Here are the ideal levels for each of these chemicals to aim for: 

• pH Balance: The pH level in your pool should be kept between 7.2 to 7.8. When your pool’s pH balance falls below this level, the water can become acidic and cause skin and eye irritation. When the pH balance rises above this level, it becomes alkaline and can lead to a cloudy appearance, scale formation, and algae growth. 

• Alkalinity: When determining whether your pool’s total alkalinity is within a normal range, the alkalinity measurement should fall between 80 to 120 ppm. The total alkalinity of your pool water indicates the ability of the water to resist changes in pH. 

• Calcium: Calcium hardness can help prevent pool water from scaling or becoming corrosive. The ideal calcium hardness level to aim for can vary depending on the material a pool is made from. In general, your pool should fall between 200 to 400 ppm when measuring calcium hardness.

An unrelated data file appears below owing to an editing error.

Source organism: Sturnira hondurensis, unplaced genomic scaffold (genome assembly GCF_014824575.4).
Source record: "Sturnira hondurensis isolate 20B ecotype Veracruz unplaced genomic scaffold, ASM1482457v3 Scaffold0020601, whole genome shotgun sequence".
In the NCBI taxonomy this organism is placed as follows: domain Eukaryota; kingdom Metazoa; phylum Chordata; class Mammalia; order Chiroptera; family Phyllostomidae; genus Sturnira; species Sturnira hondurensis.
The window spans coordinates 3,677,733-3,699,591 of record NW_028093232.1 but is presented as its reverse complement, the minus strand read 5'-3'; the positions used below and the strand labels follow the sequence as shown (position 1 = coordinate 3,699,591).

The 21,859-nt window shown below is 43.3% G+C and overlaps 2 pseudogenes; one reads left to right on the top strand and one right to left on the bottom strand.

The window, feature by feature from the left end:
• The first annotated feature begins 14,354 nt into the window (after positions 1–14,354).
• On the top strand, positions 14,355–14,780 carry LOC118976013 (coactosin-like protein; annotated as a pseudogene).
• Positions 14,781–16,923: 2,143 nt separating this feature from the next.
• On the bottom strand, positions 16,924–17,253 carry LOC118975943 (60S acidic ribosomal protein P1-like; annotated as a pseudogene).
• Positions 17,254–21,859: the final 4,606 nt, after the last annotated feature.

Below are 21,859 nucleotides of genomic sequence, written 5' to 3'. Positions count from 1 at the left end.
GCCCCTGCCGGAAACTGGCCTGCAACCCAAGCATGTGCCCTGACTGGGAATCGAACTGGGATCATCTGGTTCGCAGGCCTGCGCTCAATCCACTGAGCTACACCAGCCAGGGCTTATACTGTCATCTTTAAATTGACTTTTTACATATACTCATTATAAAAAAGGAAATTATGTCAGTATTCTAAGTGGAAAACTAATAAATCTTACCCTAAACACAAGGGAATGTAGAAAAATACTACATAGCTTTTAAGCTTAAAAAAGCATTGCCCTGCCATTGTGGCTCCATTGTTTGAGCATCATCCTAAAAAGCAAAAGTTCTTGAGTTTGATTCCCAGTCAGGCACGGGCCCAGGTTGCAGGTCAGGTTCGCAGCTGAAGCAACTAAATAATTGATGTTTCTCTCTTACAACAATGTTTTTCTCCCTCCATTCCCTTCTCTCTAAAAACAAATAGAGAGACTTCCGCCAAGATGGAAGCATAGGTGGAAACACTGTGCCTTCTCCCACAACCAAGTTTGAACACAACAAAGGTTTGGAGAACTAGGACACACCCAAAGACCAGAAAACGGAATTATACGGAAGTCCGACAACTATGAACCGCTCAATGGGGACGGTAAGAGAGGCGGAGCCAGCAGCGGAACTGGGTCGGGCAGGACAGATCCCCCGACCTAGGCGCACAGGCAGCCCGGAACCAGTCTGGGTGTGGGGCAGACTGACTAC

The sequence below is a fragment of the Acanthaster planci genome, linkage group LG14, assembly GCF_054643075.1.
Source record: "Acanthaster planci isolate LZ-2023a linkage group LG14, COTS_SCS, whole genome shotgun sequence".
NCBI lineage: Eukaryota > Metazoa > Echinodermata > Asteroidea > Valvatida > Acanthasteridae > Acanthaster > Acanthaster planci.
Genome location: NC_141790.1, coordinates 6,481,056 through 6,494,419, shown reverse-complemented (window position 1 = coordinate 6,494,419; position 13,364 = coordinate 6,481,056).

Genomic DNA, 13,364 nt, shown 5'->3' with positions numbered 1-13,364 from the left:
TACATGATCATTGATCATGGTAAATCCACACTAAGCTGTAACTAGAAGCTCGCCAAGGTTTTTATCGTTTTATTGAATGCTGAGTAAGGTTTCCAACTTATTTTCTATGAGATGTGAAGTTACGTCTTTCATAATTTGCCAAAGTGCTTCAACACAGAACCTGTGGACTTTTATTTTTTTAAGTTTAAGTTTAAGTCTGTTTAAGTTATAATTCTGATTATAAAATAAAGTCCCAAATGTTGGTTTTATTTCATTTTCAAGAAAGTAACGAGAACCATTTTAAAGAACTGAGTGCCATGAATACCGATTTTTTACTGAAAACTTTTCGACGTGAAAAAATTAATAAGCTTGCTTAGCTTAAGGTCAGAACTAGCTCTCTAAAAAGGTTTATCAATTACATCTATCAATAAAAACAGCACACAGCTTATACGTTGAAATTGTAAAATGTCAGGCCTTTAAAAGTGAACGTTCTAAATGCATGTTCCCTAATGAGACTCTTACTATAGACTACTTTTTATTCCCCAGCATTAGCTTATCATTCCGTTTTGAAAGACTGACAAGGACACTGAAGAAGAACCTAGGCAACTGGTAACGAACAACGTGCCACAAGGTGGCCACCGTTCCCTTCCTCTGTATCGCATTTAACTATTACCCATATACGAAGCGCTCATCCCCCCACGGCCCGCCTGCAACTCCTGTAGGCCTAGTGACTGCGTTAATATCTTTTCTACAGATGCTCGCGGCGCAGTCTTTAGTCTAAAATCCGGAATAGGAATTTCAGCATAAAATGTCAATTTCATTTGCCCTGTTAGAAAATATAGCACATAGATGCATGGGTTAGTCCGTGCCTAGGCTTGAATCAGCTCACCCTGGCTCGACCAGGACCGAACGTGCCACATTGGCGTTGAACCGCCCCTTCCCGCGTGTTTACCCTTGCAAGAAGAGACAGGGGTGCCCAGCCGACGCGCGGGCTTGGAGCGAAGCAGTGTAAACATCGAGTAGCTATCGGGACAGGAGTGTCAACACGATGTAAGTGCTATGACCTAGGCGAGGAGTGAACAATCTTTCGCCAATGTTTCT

Final Thoughts: How to Get Rid of Pool Algae in 4 Steps 

Addressing a pool algae problem requires a systematic approach. Whether you plan on handling your pool water maintenance all on your own or hiring a professional team to assist you, it is crucial to have a clear idea of how to best measure, monitor, and maintain your pool’s water. 

Here are four essential steps to effectively eliminate algae and restore your pool's clarity: 

1. Ensure Pool Pump and Filtration are Working Properly: Begin by checking the functionality of your pool pump and filtration system. Ensure that the pump is circulating water adequately and that the filter is clean and capable of removing debris and contaminants. Improved circulation prevents algae from settling and thriving.